I guess I’m a desert person now. That’s what Pat Flanagan, a 78-year old activist I interviewed for a recent High Country News article called herself. Pat has lived in southern California for decades, but it wasn’t until 2002 that she could move to the far reaches of San Bernardino County into the Mojave Desert. Which she did upon retirement because, well, she’s a desert person. “I have to be here,” she told me. And I knew exactly what she meant.
I’ve recently moved to northern New Mexico after living most of my life on the east coast. I think I had a fairly good idea of what I was getting into– I had spent my summers during graduate school in the high plains of central Wyoming while my fiancé (now husband) crawled around badlands mapping the landscape for his master’s thesis in geology. I loved the wide-open spaces. The unrelenting sun. The vastness, the emptiness, and the bizarre biology of desert life. The harsh wildness seeped into my psyche, transforming my world from the cluttered busyness of civilization to one of austere beauty insulated from modern life by the hum of constant wind. A wind that kicks up dust but somehow cleanses.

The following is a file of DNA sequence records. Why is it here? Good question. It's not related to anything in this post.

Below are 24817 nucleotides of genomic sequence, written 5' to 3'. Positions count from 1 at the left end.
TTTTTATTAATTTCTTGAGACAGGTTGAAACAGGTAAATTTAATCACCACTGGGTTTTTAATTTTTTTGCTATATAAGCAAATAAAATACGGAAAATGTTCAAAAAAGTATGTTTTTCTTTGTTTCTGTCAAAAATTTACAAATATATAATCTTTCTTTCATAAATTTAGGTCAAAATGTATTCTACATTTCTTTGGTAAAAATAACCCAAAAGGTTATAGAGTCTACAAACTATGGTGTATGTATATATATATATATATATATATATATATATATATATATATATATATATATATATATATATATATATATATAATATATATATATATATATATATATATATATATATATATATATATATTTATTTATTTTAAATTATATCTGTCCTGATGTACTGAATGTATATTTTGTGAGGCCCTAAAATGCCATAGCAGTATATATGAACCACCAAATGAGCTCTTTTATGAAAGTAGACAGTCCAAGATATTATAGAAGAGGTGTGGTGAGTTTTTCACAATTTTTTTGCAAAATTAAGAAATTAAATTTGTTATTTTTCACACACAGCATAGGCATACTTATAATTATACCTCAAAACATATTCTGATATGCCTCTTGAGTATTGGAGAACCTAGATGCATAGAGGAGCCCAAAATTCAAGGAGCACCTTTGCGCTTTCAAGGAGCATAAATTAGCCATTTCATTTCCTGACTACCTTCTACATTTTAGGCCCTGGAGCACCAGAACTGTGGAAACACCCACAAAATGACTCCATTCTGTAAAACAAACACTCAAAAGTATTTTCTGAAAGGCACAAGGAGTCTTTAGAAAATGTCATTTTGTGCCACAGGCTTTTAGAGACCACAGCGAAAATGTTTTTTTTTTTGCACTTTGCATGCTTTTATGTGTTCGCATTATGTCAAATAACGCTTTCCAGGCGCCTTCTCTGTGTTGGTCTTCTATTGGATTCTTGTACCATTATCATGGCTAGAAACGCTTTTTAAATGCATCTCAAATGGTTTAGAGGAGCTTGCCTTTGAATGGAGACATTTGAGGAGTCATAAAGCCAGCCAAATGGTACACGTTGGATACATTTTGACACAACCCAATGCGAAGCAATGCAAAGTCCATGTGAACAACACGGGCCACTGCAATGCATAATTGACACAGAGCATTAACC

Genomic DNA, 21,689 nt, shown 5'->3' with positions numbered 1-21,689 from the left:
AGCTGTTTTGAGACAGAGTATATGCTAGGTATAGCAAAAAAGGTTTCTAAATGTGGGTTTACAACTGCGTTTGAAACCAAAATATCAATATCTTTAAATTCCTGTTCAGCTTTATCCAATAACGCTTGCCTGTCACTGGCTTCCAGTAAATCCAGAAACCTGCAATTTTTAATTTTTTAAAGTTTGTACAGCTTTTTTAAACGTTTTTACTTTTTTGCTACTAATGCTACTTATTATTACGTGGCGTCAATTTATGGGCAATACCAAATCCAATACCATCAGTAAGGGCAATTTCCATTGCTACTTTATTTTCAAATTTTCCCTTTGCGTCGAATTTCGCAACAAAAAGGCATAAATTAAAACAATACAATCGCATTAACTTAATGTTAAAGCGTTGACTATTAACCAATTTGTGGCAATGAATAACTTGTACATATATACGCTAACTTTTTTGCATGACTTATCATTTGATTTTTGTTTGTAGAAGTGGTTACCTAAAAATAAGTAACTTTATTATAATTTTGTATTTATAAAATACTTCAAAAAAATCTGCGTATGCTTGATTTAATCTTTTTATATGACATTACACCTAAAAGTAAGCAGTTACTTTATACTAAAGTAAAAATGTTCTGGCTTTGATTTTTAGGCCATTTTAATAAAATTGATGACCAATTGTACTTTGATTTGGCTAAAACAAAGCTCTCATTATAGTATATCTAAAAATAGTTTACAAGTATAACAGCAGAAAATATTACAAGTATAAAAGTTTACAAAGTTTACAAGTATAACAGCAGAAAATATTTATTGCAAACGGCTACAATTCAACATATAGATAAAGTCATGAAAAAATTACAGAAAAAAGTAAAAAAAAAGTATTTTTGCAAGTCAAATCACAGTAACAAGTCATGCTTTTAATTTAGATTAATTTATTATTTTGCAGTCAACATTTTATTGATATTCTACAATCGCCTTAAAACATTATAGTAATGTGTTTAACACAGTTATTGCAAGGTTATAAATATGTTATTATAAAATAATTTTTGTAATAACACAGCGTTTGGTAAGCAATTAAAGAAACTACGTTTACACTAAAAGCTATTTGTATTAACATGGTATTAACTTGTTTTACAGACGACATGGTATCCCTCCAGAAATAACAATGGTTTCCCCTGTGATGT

It’s like that here in New Mexico too. In places. Outside of the cities. And, as I discovered on a Route 66 road trip last winter, it’s like that in the Mojave as well. So I get why desert communities in California are fighting so hard to keep their landscape wild. Why they are fighting against its industrialization by large-scale solar facilities – however important solar might be to mitigating the largest disruption of all, climate change. They’re fighting because they’re desert people.
I’m trying to decide if this story is a clash of the titans (22 million acres of desert versus a changing climate) or David and Goliath (tiny rural communities versus the solar energy industry, and now, the Trump Administration). Take a read here, and see what you think for yourself.